Impacts of Invasive Species
Invasive plants, along with climate change, are two of the most far-reaching and serious causes of ecosystem disturbance and loss of biodiversity worldwide (Bradley et al. 2010). Invasive plants are one of the largest challenges facing natural resource management. They can alter ecosystems, degrade ecosystem services, and impact water and soil quality (Pearson & Ortega 2009). Invasions by nonnative plants also result in the loss of habitat and the loss of forage for wild herbivores and livestock and impact ecosystem services for humans, including agricultural and forestry resources (Pearson & Ortega 2009). The economic cost of invasive plants on managed lands in the United States is billions of dollars per year (Bradley et al. 2010).
In addition to these impacts, invasive plants can decrease species richness, alter nutrient cycling, compete with native plants for pollinators, spread disease, impact fire regime, and interbreed with native plants (Pearson & Ortega 2009; Boyce 2010). Invasive plant species compete with native plants, including threatened and endangered species, for space, nutrients, sunlight, and other resources. This competition leads to changes in plant populations and a decrease in plant biodiversity (Boyce 2010; Bradley et al. 2010; Rockwell-Postel et al. 2020). Animals are impacted by invasive plants through feeding interactions and changes to the amount of available food, structural changes to ecosystems, such as the reduction of habitat, and poisoning via toxic plants (Rockwell-Postel et al. 2020).
Recent studies show that the southern United States is an area of high concern due to the spread of nonnative invasive plant species and their displacement of native species (Oswalt & Oswalt 2011). Southern forests are experiencing invasions of nonnative plants that reduce forest productivity, degrade biodiversity, and impact wildlife habitats (Miller et al. 2015). There are currently more than 50 non-native plants aggressively invading the 13 Southern states and more with the potential to become invasive (Miller et al. 2015; Oswalt & Oswalt 2011).
Impacts of Climate Change on Plant Invasions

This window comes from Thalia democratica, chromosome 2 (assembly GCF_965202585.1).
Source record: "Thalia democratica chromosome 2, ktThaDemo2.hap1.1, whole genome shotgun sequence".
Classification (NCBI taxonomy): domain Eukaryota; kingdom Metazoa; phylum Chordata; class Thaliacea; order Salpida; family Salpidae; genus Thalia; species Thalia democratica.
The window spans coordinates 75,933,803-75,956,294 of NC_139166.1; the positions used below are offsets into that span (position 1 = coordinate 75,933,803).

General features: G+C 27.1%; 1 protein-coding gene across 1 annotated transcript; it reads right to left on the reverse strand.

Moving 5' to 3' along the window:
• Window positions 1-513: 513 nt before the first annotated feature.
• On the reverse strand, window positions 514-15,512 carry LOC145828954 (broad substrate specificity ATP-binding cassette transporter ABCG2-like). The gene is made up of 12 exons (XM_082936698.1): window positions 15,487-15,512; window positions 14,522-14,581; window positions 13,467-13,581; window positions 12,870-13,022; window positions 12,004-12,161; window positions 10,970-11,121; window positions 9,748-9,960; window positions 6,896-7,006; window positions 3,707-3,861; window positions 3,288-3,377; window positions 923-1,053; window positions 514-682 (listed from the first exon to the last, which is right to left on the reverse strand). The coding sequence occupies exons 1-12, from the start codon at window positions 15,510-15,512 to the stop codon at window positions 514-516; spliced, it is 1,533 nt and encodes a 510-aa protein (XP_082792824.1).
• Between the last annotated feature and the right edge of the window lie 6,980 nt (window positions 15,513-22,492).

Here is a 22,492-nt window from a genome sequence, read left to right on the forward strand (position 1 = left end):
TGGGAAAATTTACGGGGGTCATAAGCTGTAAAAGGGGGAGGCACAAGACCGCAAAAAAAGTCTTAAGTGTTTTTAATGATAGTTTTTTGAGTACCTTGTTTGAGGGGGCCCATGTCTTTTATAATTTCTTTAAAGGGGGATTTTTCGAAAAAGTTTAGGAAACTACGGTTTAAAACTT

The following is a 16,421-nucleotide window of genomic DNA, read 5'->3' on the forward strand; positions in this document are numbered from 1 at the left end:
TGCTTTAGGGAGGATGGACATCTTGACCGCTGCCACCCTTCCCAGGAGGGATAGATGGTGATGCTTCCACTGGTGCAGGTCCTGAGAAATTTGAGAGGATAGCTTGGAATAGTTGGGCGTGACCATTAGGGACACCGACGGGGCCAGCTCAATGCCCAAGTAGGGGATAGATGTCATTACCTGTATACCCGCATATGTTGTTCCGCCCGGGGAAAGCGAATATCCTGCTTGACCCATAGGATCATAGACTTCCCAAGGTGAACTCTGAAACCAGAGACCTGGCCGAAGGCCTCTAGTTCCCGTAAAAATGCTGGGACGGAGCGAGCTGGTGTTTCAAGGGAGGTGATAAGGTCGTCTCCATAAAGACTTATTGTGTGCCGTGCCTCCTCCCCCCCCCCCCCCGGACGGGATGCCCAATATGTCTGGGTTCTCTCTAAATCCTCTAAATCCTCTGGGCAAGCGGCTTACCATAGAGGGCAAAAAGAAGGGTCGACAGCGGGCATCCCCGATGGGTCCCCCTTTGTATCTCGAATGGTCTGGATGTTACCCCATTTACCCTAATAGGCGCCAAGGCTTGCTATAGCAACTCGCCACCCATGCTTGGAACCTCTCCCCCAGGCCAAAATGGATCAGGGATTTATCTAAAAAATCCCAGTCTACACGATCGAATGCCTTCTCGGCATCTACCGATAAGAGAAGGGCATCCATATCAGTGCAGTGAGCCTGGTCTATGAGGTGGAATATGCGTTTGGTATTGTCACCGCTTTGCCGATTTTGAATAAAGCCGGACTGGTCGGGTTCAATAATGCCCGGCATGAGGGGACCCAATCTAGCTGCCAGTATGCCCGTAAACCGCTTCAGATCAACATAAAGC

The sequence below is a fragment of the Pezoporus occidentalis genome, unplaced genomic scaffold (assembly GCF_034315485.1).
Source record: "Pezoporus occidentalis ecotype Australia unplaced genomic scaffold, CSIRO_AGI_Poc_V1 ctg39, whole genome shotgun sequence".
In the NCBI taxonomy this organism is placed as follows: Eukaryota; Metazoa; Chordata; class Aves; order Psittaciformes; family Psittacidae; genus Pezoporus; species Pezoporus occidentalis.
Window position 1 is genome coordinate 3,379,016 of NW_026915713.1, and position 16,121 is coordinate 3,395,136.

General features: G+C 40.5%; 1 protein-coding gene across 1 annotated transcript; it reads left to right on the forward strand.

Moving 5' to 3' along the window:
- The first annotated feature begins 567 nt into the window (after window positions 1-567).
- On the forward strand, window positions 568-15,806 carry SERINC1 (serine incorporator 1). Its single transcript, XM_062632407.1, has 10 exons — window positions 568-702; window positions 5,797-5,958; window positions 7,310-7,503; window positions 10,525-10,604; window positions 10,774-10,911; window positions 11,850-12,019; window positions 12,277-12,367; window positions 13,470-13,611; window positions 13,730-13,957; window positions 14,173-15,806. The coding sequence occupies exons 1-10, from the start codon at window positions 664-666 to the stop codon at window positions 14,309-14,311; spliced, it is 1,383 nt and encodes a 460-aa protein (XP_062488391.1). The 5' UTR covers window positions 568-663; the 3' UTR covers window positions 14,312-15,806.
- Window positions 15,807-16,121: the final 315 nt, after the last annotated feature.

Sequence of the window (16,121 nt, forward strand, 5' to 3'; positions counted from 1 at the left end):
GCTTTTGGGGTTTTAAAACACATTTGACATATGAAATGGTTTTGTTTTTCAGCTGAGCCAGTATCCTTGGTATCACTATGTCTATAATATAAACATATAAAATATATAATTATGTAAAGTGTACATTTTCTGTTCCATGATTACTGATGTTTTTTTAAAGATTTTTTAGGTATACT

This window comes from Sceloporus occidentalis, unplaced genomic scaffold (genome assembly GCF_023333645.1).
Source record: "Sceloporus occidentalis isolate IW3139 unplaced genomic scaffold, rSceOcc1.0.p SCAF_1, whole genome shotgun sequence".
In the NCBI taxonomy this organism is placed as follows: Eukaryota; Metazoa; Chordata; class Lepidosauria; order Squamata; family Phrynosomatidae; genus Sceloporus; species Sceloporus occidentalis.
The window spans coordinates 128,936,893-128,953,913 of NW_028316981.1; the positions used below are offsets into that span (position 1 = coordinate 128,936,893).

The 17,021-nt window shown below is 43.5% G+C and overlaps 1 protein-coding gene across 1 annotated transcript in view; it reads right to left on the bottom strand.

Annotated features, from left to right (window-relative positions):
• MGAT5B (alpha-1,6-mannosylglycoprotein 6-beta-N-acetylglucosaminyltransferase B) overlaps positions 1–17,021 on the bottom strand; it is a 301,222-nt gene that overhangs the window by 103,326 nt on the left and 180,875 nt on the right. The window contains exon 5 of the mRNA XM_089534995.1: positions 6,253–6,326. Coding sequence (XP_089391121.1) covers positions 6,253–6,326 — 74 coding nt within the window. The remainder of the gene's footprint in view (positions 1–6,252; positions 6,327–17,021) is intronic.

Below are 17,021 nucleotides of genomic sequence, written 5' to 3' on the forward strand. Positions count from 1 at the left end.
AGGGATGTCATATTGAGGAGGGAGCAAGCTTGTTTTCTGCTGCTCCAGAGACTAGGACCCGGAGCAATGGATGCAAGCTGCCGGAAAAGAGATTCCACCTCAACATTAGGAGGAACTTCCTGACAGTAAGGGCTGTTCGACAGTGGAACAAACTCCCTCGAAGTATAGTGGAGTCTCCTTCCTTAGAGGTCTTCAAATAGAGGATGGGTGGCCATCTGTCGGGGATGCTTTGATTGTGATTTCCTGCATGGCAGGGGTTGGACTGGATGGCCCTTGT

Plant invasions and climate change are major environmental issues threatening ecosystems globally. The two issues may also have important interactions, and climate change is expected to increase both plant invasions and their impacts. Climate change facilitates plant invasion by changing environmental conditions, increasing environmental disturbances via extreme climatic events, and human responses to climate change impacts (Turbelin & Catford 2021). While all plants will presumably be affected by climate change, the environmental impacts of climate change will likely be favorable to invasive plants at the expense of native plants (Turbelin & Catford 2021). Studies indicate that higher atmospheric concentrations of CO2 increase the competitiveness of invasive plants over native species (Bradley et al. 2010). Further, the ways in which invasive plants impact the environment, such as through changing soil properties and chemistry and altering hydrology and fire regimes, can contribute to or intensify the effects of climate change (Turbelin & Catford 2021).
Plant populations are expected to migrate to higher latitudes and elevations as climate change intensifies (Hickman & Lerdau 2013). As winters continue to warm, more species will expand their ranges north (Hickman & Lerdau 2013; Rockwell-Postel et al. 2020). Warmer summers will make lower latitudes and elevations less hospitable and less habitable. In addition to native range shifters, invasive plants are projected to shift their ranges to higher latitudes and elevations as well (Hickman & Lerdau 2013).
This climate change-driven migration will create additional hotspots where invasive species establish and spread. The Southeast U.S. has been an area of high risk for invasions for decades and the Northeast is expected to become a hotspot as warming increases and the climate continues to change (Hickman & Lerdau 2013; Rockwell-Postel et al. 2020). The negative impacts of invasive species in the Southeastern states could expand into the Northeastern states as invasive species expand their ranges (Rockwell-Postel et al. 2020). It is expected that climate change will shift the risk of plant invasions several hundred kilometers north by the end of the century (Bradley et al. 2010).